Now that we’ve talked about what endometriosis is and how it is difficult to diagnose, let’s discuss what to do if you are diagnosed with or strongly suspect that you may have this condition. I’ve listened to nearly a dozen podcasts, read books, read research, and have experimented with several different things. I don’t call myself an absolute authority, but I can give testimony as to what has helped me. I’m going to first talk about providers that can help, diet/nutrition, hormone regulation/surgeries, and movement/exercise. I think it’s also important to critically look at expectations in all scenarios.
Those with endometriosis tend to have painful and irregular cycles. When I was about 29 years old I met an acupuncturist for the first time. We were networking in the same small business group meeting and he invited me to come try it. I had no idea what to expect or ask for during my first mini-session, so I believe I asked him if he could help with some constipation issue. I fell asleep during the treatment, so it was obviously awesome. After taking the needles out, we were chatting and it hit me: I had to GO!! Dashed to the bathroom and I won’t discuss beyond that point. Naturally, I returned to see him and asked if he could do anything for my very long, very painful and highly irregular period. Within two sessions I went from having an inconsistent menstrual cycle to one that would come every 23 days, last 4 days with minimal pain and cramping. I had lived with this for 13 years and it only took TWO SESSIONS?! I have periodic sessions with him to help maintain my menstrual cycle as well as other ailments and over time, my cycle has regulated itself to a 26 day cycle. It has not cured my endometriosis, that is not possible. However, he has helped maintain some sanity and has lessened my pain. I know when I can expect to get my period and I know how I can expect to manage my other symptoms around that time. To say that I recommend acupuncture is an understatement.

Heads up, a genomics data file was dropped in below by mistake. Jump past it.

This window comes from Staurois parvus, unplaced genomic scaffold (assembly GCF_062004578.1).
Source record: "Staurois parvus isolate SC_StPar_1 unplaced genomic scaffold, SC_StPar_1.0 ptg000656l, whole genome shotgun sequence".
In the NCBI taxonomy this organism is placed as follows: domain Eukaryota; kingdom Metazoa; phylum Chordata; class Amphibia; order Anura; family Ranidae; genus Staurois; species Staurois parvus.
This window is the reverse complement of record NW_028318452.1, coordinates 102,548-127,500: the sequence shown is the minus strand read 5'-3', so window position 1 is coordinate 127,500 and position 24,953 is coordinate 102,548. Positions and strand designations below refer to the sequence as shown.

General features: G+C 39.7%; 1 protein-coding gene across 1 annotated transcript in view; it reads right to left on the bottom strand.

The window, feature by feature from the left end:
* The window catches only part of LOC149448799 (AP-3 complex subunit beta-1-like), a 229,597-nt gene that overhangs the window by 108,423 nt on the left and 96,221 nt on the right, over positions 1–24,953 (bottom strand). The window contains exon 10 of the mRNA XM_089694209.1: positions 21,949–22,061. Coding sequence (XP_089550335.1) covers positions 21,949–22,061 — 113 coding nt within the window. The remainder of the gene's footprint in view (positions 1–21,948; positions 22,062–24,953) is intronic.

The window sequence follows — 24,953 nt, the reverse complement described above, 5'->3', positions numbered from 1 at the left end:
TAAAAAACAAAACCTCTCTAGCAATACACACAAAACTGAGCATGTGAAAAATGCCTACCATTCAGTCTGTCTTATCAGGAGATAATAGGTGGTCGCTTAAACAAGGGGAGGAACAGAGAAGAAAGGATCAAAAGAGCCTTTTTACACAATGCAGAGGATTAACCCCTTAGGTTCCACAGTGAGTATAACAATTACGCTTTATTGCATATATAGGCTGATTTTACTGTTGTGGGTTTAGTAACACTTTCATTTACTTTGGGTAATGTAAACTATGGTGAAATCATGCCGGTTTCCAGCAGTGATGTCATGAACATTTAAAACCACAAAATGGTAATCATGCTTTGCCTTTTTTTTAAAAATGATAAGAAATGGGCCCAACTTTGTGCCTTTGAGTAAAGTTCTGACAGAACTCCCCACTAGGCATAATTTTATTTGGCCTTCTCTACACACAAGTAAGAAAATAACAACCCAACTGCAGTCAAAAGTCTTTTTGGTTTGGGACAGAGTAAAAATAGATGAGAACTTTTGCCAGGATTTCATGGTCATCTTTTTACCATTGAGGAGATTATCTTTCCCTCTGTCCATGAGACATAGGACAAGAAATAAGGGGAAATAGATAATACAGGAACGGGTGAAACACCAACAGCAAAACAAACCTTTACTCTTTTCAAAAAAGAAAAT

Another modality that works well for me is visceral manipulation. I practice it as a Physical Therapist for this reason. Because of all the scar tissue and subsequent inflammation as the endometrial tissue sheds, there tends to be swelling and, therefore, bloating. When I do the visceral manipulation on myself or have it done to me, it stimulates my lymphatic drive and the swelling/bloating starts to go down. As a result, I urinate A LOT after treatment. The kidneys reabsorb the extra fluid and brings it down to the bladder for you to excrete it that way. The increased lymphatic drive may also help with bowel movement and constipation. Again, it just depends on where your endometrium deposits are. The visceral manipulation also helps to make me feel less tight in my hips and abdomen. I have longer strides and my legs don’t feel as heavy. I feel lighter and my clothes fit better. It’s like taking a diuretic for people who are in a state of near-constant inflammation. This does will not get rid of scar tissue or endometrial deposits. If you’ve read my previous blog about fascia and the benefits of manual therapy, there is also the benefit of reestablishing the gut-brain connection. Visceral manipulation helps nearly all of my patients, but especially those with endometriosis, PCOS, and IBS.